“Urticaria” or hives are raised areas of the skin that itch intensely and are red with a pale center. Hives develop when there is a reaction that activates immune cells in the skin called mast cells and release natural chemicals mainly histamine, which causes hive. In most cases, hives appear suddenly and disappear within several hours.


Skin appearance — Hives are raised areas that itch intensely and are sometimes red with a pale center. Itching is usually the most bothersome symptom of hives, and it may be severe enough to interfere with work and sleep.

Hives as part of a serious allergic reaction — Hives can also occur as part of a more serious allergic reaction. You should see a doctor or nurse as soon as possible if you develop hives or angioedema suddenly, along with other symptoms, such as trouble breathing, tightness in the throat and hoarseness of voice.

Hives are classified based upon how long you have the hives. Hives can be:

    • Acute (brief)
    • Chronic (longstanding)
    • Inducible (triggered by certain types of physical stimulation, such as heat, cold, or sun exposure)

Acute hives — Most cases of hives are acute and will not last beyond a few days to one week or two. Triggers of acute hives can include the following:

  • Infections – Infections can cause hives in some people. In fact, viral infections cause more than 80 percent of all cases of acute hives in children. A variety of viruses can cause hives (even routine cold viruses). 
  • Drugs – Many types of drugs can trigger hives, including antibiotics and nonsteroidal anti-inflammatory drugs (NSAIDs), such as aspirin, ibuprofen, or naproxen. 
  • Insect stings – Stings from certain insects (bees, wasps, hornets, fire ants) can cause hives around the area of the sting. 
  • Food allergies – Food allergy can cause acute hives in some people. Food-associated hives typically appear within 30 minutes of eating the food. The foods most likely to cause hives in children include milk, eggs, peanuts, other nuts, soy, and wheat. The foods most likely to cause hives in adults include fish, shellfish, peanuts, and other nuts.
  • Physical contact – Hives can occur after you touch certain substances if you are allergic to them. For example, children who are allergic to dogs may get hives if a dog licks them. Other things that can cause hives (if you are allergic) include plants, raw fruits and vegetables, and latex (found in balloons, latex gloves, condoms, and other common items).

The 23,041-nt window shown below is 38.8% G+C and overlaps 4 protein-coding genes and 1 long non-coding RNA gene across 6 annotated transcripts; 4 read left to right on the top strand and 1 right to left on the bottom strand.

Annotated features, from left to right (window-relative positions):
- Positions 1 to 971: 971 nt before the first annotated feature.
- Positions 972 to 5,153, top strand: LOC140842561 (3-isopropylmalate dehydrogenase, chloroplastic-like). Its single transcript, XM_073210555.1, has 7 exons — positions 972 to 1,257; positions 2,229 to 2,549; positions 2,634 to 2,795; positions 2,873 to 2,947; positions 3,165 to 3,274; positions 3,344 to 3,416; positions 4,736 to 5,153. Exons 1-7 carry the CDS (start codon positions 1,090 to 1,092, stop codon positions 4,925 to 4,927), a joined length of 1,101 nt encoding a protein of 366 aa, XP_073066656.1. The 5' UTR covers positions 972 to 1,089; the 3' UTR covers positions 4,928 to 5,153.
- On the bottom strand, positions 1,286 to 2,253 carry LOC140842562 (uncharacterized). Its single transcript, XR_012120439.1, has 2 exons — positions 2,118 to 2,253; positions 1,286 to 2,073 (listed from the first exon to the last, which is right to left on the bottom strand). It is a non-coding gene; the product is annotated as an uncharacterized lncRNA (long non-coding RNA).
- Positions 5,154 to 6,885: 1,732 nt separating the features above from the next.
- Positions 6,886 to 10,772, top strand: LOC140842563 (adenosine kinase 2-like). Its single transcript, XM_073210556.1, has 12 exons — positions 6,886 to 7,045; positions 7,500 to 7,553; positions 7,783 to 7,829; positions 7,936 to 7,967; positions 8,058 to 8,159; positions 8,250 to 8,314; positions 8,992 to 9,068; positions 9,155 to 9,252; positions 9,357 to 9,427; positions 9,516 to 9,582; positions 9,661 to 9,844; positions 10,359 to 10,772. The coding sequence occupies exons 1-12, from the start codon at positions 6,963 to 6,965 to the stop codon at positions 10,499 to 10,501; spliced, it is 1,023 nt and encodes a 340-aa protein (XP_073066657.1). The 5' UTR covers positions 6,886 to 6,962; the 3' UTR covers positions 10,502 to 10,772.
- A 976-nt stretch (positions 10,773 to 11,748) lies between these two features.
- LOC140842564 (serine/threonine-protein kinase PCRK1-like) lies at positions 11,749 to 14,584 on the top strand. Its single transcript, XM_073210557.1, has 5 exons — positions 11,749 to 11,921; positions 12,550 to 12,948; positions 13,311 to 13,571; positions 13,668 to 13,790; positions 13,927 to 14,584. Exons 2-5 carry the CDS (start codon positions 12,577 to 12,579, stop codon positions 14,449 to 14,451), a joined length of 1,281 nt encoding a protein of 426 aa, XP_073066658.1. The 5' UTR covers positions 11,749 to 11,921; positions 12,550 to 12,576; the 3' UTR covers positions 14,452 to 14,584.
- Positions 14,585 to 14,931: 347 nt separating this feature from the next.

Testing — Skin testing for food and drug sensitivities may be recommended if there are concerns about allergies as a cause of symptoms. This is usually done for people with acute hives. Chronic hives are rarely caused by an allergy.

Skin biopsy — A skin biopsy (when a small sample of skin is removed) may help identify uncommon causes of hives. A skin biopsy may be recommended for people who have chronic hives along with other symptoms, such as persistent fever, painful hives, individual hives that last for days at a time, or hives associated with bruising of the skin.

Tips for preserving lung health

Avoid triggers — The first treatment for hives is to figure out what is triggering the hives and then avoid that trigger. Even if you cannot figure out the trigger, hives usually disappear over days or weeks.

Antihistamines — Antihistamines are medicines that can relieve itching. Most people with hives respond to antihistamines. You may need a relatively high dose to control your symptoms.
There are two main types of antihistamines. They differ in side effects, cost, how long the medicine lasts, and need for a prescription.

Older antihistamines – Older antihistamines start to work quickly and work well to relieve symptoms. The problem with older antihistamines is that you have to take a dose four to six times per day, and many people have bothersome side effects. These can include drowsiness, dry mouth, double or blurred vision, or difficulty urinating.

The older antihistamines include:

  • Diphenhydramine (Benadryl [brand name] and others)
  • Hydroxyzine (Atarax [brand name],
  • Vistaril [brand name], requires prescription)

Newer antihistamines – Newer antihistamines are better for treating hives because they have fewer side effects than older antihistamines. Also, newer antihistamines have to be taken less often, usually once or twice per day. Examples include:

  • Loratadine (Claritin)
  • Cetirizine (Zyrtec)
  • Fexofenadine (Allegra)

Other antihistamines – There is another type of antihistamine that is commonly used to treat heartburn. Your doctor or nurse might recommend one of these medicines in combination with another antihistamine, if one medicine alone does not work for you. Examples of this type of antihistamine include:

  • Nizatidine (Axid)
  • Famotidine (Pepcid)
  • Cimetidine (Tagamet)

Doxepin – Doxepin (Sinequan) can sometimes relieve hives that do not respond to other treatments. However, doxepin causes significant drowsiness and is not recommended when driving or working.

Oral steroids — A high dose of antihistamines is usually recommended before trying other treatments. However, oral steroids (glucocorticoids), such as prednisone, can help to relieve severe acute hives that do not get better with antihistamines.

Other medicines — If your hives do not get better with the treatments discussed above, other treatments are available. One example is montelukast, a medicine that helps with itching and hives in some people when used together with antihistamines. Omalizumab is a treatment for very difficult-to-control hives and is given by specialists. It is given as a monthly injection.
If your hives are not responding to the treatments you have been offered, you should see a specialist at Allergy Sleep and Lung Care immediately.